A two-day international cross-disciplinary conference providing a friendly and informal platform for debating the use of network research in the study of the past.
Keynote speakers: Dr. Nathalie Riche (Microsoft Research) and Dr. Matthew Peeples (Arizona State University)
Open call for registration to be announced. See also the call for papers for this event.
How do social networks evolve over very long time-scales? How did geography constrain or enhance the development of past social networks? These are fundamental questions in both the study of the human past and network research, yet our ability to answer them is severely hampered by the limited development of spatiotemporal network methods. PastNet is an inter-disciplinary network that aims to stimulate the development and application of such methods through networking meetings, a conference and a workshop.
Formal network methods are increasingly commonly applied in a wide range of disciplines to study phenomena as diverse as the connectivity of neurons in the human brain, terrorist networks, a billion interlinked Facebook profiles, and power grids. Despite this diversity and the decades-long tradition of using network methods in the social sciences, physics and computer science, the development of techniques for the study of spatial networks and long-term network change has so far been largely neglected. Network research is also becoming more common in disciplines concerned with the study of past human behaviour: archaeology, classics and history. These disciplines have a strong tradition in exploring long-term human behavioural change and spatial phenomena, despite being forced to use fragmentary textual and material sources as indirect evidence of such phenomena.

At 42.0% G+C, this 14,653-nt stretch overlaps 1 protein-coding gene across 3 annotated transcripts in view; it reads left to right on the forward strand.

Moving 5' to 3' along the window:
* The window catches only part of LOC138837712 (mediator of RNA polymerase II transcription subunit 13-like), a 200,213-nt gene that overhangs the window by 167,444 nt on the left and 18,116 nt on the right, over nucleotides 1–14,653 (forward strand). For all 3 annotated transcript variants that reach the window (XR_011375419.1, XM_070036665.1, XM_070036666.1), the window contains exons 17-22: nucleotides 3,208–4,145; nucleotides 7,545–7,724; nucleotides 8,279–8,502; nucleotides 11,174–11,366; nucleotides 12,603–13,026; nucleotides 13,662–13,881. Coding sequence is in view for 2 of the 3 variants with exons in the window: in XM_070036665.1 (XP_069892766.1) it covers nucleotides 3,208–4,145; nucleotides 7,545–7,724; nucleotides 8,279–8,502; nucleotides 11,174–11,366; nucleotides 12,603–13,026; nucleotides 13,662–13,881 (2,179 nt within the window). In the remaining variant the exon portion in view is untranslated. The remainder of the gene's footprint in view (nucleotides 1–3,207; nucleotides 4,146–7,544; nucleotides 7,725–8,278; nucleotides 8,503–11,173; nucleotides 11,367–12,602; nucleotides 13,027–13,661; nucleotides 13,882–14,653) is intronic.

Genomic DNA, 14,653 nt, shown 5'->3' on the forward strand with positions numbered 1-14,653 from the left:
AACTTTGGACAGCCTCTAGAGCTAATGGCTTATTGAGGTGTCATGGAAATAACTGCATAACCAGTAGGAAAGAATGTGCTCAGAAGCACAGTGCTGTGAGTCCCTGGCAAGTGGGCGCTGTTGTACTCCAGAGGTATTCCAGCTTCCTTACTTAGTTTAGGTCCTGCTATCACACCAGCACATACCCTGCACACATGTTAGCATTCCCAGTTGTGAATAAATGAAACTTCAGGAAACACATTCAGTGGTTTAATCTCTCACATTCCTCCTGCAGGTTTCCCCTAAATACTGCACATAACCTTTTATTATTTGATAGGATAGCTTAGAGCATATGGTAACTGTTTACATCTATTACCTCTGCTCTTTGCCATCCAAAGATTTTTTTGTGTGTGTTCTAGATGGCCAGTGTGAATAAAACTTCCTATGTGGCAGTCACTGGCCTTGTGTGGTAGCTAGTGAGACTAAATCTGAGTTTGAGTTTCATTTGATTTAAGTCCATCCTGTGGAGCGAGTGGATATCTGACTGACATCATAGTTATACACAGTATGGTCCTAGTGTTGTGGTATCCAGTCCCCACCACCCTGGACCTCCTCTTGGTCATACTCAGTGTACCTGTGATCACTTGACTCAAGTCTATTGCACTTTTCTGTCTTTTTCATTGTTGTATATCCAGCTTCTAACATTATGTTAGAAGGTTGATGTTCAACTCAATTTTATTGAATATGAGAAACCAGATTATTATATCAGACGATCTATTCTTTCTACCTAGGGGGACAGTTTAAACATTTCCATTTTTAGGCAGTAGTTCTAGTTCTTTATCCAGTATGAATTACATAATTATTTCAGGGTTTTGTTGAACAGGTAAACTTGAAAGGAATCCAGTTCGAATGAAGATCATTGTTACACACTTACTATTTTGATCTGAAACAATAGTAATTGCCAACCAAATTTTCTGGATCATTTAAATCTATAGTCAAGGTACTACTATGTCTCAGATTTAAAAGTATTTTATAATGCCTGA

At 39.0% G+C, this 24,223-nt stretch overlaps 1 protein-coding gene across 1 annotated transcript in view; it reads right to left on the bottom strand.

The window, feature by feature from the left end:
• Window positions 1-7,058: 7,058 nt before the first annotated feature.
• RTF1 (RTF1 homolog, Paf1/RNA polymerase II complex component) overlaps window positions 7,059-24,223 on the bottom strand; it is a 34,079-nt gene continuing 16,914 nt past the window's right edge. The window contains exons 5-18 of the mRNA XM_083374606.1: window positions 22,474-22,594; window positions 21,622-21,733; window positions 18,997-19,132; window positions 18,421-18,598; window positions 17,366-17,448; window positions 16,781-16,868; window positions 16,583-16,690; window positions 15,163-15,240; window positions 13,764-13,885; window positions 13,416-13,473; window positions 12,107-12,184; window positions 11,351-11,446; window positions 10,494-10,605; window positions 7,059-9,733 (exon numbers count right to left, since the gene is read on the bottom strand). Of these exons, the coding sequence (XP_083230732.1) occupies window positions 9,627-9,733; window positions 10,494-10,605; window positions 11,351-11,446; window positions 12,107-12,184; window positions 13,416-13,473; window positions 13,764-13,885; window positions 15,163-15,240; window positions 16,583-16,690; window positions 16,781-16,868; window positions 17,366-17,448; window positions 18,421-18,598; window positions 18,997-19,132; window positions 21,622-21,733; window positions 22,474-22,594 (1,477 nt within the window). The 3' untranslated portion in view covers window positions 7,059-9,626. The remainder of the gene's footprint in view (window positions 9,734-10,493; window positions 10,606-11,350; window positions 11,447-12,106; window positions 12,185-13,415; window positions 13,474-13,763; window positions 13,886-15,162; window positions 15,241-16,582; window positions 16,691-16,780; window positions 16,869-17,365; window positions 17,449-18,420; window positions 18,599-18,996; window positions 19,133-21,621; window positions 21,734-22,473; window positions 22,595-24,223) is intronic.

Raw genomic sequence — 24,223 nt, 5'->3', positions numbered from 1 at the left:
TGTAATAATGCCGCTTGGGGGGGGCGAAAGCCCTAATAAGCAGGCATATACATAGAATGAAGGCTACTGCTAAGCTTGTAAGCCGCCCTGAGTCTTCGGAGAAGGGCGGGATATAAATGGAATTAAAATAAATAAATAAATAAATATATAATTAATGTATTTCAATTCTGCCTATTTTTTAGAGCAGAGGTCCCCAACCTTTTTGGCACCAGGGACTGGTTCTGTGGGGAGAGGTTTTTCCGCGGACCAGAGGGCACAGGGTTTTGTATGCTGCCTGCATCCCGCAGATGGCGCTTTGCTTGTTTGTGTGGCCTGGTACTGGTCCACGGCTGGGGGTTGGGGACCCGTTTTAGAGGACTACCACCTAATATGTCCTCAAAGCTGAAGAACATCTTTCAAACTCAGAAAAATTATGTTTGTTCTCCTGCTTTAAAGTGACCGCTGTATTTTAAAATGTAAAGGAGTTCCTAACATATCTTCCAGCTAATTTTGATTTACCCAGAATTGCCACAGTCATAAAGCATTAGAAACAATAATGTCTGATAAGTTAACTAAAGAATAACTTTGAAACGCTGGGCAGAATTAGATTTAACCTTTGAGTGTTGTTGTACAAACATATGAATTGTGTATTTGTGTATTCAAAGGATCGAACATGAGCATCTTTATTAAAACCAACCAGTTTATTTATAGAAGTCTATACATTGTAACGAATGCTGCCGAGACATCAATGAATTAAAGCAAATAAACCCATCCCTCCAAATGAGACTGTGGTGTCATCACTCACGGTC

By bringing together network researchers from a diverse range of fields such as archaeology, computer science, history and physics, The Connected Past 2018 conference in Oxford aims to foster cross-disciplinary exchange to push network research further. The historical disciplines will contribute new spatiotemporal approaches and datasets to network research, whereas the traditional network research disciplines will further stimulate the critical application of network approaches to the study of the human past.
This event is part of PastNet Workshop, Michaelmas 2018. It is made possible thanks to the generous support of The Oxford Research Centre in the Humanities and is organised by the TORCH research network PastNet.
Open to all